Nahal Darga, also known as Wadi Murabba’at, is one of the most outstanding wadis making their way to the Dead Sea. If you’re looking for a beautiful and challenging hike that will take at least three hours of your day, Nahal Darga is without a doubt a good option.

I hiked in Nahal Darga for the first time last Saturday. One of my best friends and her family suggested that I join them for the hike. I didn’t do my homework and had no idea what I was going to see that day. But now I can tell you that Nahal Darga is a treasure of the Judaean Desert! A beautiful canyon, with wonderful desert foliage, breathtaking desert landscapes, history and challenging climbs and descents.

So… Let me tell you a few details about the hike in Nahal Darga:

In this post I’ll tell you about the hiking trail that goes through Upper Nahal Darga. There is also an option of hiking through Lower Nahal Darga, but that is a much more challenging trail, that can be done only by well skilled hikers who are equipped with abseiling equipment. Also, when we arrived at the beginning of the trail, we saw a sign of the Israel Nature and Parks Authority saying that the hike in Lower Nahal Darga is prohibited because the water in the cisterns there are polluted at the moment (last update – 14 December 2017).

So, I’ll be writing about Upper Nahal Darga. It is about a 4-kilometers circular trail. Most people recommend you start from the black-marked trail and make your way up the Wadi, but we took the trail going down the Wadi and so started our hike on the green-marked trail.

The hike is under your own responsibility.

* Make sure you hike with good hiking shoes, have at least 2 liters of water and wear a hat.

* Pay attention to sunset hours (in Summer around 5-6 PM, in Winter around 4-5 PM) and begin your hike at least four hours before sunset.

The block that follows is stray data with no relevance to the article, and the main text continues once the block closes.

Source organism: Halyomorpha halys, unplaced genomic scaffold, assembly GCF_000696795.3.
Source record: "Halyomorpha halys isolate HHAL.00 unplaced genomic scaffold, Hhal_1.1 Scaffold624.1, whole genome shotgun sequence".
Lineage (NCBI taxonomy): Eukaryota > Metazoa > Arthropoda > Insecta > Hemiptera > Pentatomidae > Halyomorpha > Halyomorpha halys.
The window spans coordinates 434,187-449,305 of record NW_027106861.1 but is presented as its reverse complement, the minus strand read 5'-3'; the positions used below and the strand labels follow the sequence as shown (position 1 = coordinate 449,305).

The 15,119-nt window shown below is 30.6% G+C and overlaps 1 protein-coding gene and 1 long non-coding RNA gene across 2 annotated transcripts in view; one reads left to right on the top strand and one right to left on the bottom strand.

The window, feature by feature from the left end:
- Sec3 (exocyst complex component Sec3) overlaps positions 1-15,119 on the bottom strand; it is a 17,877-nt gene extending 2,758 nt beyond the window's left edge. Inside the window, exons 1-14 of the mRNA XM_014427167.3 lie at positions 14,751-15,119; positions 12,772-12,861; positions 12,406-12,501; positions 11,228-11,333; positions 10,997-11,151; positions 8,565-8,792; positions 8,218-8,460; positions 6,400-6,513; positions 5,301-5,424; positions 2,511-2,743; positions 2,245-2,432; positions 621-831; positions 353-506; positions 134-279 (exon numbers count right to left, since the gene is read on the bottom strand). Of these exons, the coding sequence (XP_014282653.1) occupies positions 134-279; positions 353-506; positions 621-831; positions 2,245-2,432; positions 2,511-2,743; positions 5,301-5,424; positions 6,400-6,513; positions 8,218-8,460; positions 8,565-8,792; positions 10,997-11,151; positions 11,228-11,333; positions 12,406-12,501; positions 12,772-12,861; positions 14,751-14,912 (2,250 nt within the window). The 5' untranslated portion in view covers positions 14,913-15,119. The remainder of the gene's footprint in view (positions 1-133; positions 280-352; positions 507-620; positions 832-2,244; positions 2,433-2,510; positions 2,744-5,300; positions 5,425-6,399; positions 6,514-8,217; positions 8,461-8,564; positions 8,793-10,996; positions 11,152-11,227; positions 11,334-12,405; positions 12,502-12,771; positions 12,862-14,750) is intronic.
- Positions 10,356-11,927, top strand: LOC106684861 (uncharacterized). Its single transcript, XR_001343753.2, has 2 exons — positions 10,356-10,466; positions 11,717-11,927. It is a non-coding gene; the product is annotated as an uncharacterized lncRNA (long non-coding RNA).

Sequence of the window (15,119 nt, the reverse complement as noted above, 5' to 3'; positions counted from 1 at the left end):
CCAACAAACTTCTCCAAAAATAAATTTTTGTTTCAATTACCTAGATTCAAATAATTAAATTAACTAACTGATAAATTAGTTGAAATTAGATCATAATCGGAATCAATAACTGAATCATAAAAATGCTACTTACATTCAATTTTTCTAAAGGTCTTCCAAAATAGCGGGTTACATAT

* During the rainy season, check for flood hazards after every rainfall. If there is a flood hazard, do not hike in the Wadi!

* If you’re afraid of heights, you should be aware that the trail can be scary for you at some points, as it goes above the deep canyon and at certain times is very narrow.

* Be aware that there is no phone signal in the Wadi.

How to Get to the Head of the Trail?

The hike begins not far from Metzoke Dragot Camping Site. It is situated up above the checkpoint that’s next to Metzoke Dragot Junction. To get there, you can take Egged bus 444 (from Eilat or Jerusalem) or 486 (from Jerusalem or Neve Zohar) and get off at Metzoke Dragot Junction (צומת מצוקי דרגות). Then, you will need to hike all the way up the winding road until you get to the top of the mountain. The hike up should take around an hour.  You can also try to hitchhike up to the head of the trail. The way up is full of beautiful views of the Dead Sea.

parking
Parking Area next to Metzoke Dragot Fence

If you’re coming with a car, drive up the road going up the mountain from the checkpoint on road number 90 next to the Dead Sea. I recommend you park your car next to the fence of Metzoke Dragot. Parking anywhere else is riskier, as the area is known for car break-ins. Anyway, don’t leave any valuable items in the car.

The Hike:

trail
The Trail